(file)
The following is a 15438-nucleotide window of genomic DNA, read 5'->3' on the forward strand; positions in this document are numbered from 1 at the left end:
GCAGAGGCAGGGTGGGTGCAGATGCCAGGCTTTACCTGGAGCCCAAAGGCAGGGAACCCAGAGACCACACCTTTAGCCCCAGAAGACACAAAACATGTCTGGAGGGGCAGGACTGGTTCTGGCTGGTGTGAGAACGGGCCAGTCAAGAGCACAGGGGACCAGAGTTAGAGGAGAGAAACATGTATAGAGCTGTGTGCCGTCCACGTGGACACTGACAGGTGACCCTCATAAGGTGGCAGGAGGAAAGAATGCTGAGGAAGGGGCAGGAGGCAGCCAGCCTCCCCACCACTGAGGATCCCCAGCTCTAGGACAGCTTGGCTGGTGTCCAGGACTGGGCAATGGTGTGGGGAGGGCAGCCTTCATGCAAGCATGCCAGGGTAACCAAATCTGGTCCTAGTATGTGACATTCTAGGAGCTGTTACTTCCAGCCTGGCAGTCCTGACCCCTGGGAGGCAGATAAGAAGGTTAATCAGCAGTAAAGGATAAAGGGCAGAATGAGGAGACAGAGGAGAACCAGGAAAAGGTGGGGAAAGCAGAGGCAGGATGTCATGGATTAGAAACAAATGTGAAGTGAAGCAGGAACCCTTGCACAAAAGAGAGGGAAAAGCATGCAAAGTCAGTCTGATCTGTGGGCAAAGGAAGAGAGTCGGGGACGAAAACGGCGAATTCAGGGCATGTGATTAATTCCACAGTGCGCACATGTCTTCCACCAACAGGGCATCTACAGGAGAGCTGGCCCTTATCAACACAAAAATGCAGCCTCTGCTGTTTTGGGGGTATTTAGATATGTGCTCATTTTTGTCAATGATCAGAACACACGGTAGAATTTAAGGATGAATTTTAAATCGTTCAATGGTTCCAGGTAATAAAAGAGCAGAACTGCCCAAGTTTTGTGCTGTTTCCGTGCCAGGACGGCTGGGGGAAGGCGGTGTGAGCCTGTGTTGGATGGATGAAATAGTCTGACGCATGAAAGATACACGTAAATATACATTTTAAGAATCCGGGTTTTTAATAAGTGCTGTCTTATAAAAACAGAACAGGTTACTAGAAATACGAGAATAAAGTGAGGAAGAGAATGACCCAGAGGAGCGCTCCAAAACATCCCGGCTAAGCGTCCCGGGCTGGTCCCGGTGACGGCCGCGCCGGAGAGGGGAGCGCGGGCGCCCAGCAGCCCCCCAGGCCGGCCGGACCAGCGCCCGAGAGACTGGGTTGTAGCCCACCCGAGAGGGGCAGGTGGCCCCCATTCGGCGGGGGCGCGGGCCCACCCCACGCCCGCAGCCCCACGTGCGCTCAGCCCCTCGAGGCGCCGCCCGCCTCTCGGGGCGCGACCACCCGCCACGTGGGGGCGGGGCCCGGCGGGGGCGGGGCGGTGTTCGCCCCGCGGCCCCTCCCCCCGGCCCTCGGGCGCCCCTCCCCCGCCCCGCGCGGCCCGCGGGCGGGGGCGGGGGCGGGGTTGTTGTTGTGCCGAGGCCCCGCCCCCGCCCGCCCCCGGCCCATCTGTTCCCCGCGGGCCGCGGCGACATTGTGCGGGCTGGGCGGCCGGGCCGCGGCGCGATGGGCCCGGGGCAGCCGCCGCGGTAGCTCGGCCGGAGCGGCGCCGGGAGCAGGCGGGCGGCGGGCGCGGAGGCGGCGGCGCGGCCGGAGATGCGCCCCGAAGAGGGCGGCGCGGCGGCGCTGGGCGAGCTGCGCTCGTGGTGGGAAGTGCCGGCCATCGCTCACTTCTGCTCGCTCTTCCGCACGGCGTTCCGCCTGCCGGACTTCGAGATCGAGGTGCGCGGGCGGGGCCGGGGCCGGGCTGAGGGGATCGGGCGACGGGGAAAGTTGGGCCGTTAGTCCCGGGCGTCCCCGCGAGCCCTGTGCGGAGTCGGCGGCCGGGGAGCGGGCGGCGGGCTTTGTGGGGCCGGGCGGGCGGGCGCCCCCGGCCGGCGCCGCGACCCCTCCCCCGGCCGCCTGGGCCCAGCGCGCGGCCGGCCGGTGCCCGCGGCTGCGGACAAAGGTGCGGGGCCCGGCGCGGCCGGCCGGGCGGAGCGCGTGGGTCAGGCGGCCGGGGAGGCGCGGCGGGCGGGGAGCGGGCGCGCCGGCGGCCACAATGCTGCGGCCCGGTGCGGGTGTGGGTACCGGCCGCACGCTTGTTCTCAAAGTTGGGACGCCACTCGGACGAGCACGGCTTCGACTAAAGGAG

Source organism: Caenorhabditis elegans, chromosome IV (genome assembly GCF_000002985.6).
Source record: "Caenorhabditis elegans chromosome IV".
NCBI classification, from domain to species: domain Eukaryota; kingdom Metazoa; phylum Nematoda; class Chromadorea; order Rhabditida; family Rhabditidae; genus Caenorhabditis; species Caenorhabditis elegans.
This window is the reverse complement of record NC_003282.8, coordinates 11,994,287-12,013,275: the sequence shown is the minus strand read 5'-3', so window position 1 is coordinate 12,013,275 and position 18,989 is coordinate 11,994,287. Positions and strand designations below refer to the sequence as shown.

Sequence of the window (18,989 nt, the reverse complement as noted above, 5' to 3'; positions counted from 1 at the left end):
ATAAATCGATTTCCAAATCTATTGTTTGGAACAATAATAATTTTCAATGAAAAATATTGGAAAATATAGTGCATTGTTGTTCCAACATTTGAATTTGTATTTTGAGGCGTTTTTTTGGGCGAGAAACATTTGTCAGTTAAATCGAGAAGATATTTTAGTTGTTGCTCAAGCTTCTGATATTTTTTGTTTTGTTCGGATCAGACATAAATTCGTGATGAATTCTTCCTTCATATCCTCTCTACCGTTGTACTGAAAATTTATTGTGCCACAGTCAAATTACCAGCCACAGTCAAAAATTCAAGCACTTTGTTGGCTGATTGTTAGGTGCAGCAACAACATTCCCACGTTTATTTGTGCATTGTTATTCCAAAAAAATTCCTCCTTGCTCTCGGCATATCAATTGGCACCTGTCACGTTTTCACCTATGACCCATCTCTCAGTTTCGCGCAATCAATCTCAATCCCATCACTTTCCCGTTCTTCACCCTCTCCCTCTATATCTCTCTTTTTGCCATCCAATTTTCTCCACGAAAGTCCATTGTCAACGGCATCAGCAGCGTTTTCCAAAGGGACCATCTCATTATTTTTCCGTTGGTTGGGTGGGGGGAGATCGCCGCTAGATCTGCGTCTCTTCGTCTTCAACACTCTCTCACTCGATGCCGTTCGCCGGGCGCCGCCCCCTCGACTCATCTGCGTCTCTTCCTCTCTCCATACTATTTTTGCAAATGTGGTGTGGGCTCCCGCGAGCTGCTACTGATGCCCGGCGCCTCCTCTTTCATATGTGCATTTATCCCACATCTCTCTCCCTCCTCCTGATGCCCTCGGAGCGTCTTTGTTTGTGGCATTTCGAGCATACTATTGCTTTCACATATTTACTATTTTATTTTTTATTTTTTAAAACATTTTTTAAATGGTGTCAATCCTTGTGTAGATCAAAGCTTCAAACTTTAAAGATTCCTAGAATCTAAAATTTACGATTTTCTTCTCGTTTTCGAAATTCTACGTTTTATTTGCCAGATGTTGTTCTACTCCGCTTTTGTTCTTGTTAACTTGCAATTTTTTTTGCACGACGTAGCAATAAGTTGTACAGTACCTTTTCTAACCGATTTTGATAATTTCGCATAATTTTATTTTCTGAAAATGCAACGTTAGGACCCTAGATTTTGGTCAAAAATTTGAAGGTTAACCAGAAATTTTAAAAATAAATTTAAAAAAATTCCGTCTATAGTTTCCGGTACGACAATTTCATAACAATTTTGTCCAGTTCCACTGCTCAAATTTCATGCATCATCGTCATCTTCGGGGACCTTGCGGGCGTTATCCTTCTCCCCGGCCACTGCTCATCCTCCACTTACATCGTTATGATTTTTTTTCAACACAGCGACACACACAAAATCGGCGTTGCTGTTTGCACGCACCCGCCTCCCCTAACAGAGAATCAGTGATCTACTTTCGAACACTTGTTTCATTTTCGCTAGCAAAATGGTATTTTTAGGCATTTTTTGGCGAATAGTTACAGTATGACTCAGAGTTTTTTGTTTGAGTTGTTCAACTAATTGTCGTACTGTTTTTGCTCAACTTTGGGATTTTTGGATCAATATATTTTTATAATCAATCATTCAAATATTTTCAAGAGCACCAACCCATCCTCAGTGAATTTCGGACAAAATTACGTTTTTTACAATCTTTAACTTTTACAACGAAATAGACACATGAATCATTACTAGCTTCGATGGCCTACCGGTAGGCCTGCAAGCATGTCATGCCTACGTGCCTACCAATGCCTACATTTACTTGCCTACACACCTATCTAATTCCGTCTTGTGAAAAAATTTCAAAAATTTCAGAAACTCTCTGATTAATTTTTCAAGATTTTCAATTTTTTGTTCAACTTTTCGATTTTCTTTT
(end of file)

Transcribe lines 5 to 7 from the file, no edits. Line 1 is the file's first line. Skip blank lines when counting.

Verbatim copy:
NCBI classification, from domain to species: domain Eukaryota; kingdom Metazoa; phylum Nematoda; class Chromadorea; order Rhabditida; family Rhabditidae; genus Caenorhabditis; species Caenorhabditis elegans.
This window is the reverse complement of record NC_003282.8, coordinates 11,994,287-12,013,275: the sequence shown is the minus strand read 5'-3', so window position 1 is coordinate 12,013,275 and position 18,989 is coordinate 11,994,287. Positions and strand designations below refer to the sequence as shown.

Sequence of the window (18,989 nt, the reverse complement as noted above, 5' to 3'; positions counted from 1 at the left end):